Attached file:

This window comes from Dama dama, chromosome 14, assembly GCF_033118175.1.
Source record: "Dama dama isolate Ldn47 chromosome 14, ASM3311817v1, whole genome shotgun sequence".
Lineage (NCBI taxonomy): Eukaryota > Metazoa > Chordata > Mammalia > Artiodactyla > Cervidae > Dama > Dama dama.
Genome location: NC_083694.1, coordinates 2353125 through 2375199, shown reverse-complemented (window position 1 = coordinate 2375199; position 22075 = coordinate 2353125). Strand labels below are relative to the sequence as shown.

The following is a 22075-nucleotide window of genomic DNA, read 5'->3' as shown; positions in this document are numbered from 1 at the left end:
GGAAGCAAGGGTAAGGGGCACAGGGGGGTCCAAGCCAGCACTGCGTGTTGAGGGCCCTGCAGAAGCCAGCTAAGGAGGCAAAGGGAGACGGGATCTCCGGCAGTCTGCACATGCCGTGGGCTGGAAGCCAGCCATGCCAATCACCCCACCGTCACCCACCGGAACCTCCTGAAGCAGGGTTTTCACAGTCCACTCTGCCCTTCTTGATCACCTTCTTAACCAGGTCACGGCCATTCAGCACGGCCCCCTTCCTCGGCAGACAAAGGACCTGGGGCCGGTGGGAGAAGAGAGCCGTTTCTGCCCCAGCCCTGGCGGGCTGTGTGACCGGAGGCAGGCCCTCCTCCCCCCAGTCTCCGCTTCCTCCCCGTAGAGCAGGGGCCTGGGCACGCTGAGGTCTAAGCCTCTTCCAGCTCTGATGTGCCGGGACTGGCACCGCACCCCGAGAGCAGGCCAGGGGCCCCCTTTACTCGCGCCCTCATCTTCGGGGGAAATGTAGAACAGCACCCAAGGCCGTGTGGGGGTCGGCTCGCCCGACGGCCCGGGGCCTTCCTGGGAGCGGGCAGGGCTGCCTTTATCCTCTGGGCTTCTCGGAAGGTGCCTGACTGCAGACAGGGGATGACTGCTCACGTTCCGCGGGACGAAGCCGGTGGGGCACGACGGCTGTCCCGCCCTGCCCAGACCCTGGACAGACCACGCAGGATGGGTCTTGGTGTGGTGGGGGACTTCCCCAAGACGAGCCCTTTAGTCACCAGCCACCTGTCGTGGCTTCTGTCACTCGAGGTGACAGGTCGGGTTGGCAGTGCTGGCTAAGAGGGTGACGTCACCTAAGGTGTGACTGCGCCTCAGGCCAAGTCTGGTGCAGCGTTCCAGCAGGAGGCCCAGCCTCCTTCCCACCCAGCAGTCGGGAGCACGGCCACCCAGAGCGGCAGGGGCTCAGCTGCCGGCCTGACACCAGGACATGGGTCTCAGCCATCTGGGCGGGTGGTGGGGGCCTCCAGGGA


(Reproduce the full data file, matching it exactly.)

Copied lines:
This window comes from Dama dama, chromosome 14, assembly GCF_033118175.1.
Source record: "Dama dama isolate Ldn47 chromosome 14, ASM3311817v1, whole genome shotgun sequence".
Lineage (NCBI taxonomy): Eukaryota > Metazoa > Chordata > Mammalia > Artiodactyla > Cervidae > Dama > Dama dama.
Genome location: NC_083694.1, coordinates 2353125 through 2375199, shown reverse-complemented (window position 1 = coordinate 2375199; position 22075 = coordinate 2353125). Strand labels below are relative to the sequence as shown.

The following is a 22075-nucleotide window of genomic DNA, read 5'->3' as shown; positions in this document are numbered from 1 at the left end:
GGAAGCAAGGGTAAGGGGCACAGGGGGGTCCAAGCCAGCACTGCGTGTTGAGGGCCCTGCAGAAGCCAGCTAAGGAGGCAAAGGGAGACGGGATCTCCGGCAGTCTGCACATGCCGTGGGCTGGAAGCCAGCCATGCCAATCACCCCACCGTCACCCACCGGAACCTCCTGAAGCAGGGTTTTCACAGTCCACTCTGCCCTTCTTGATCACCTTCTTAACCAGGTCACGGCCATTCAGCACGGCCCCCTTCCTCGGCAGACAAAGGACCTGGGGCCGGTGGGAGAAGAGAGCCGTTTCTGCCCCAGCCCTGGCGGGCTGTGTGACCGGAGGCAGGCCCTCCTCCCCCCAGTCTCCGCTTCCTCCCCGTAGAGCAGGGGCCTGGGCACGCTGAGGTCTAAGCCTCTTCCAGCTCTGATGTGCCGGGACTGGCACCGCACCCCGAGAGCAGGCCAGGGGCCCCCTTTACTCGCGCCCTCATCTTCGGGGGAAATGTAGAACAGCACCCAAGGCCGTGTGGGGGTCGGCTCGCCCGACGGCCCGGGGCCTTCCTGGGAGCGGGCAGGGCTGCCTTTATCCTCTGGGCTTCTCGGAAGGTGCCTGACTGCAGACAGGGGATGACTGCTCACGTTCCGCGGGACGAAGCCGGTGGGGCACGACGGCTGTCCCGCCCTGCCCAGACCCTGGACAGACCACGCAGGATGGGTCTTGGTGTGGTGGGGGACTTCCCCAAGACGAGCCCTTTAGTCACCAGCCACCTGTCGTGGCTTCTGTCACTCGAGGTGACAGGTCGGGTTGGCAGTGCTGGCTAAGAGGGTGACGTCACCTAAGGTGTGACTGCGCCTCAGGCCAAGTCTGGTGCAGCGTTCCAGCAGGAGGCCCAGCCTCCTTCCCACCCAGCAGTCGGGAGCACGGCCACCCAGAGCGGCAGGGGCTCAGCTGCCGGCCTGACACCAGGACATGGGTCTCAGCCATCTGGGCGGGTGGTGGGGGCCTCCAGGGA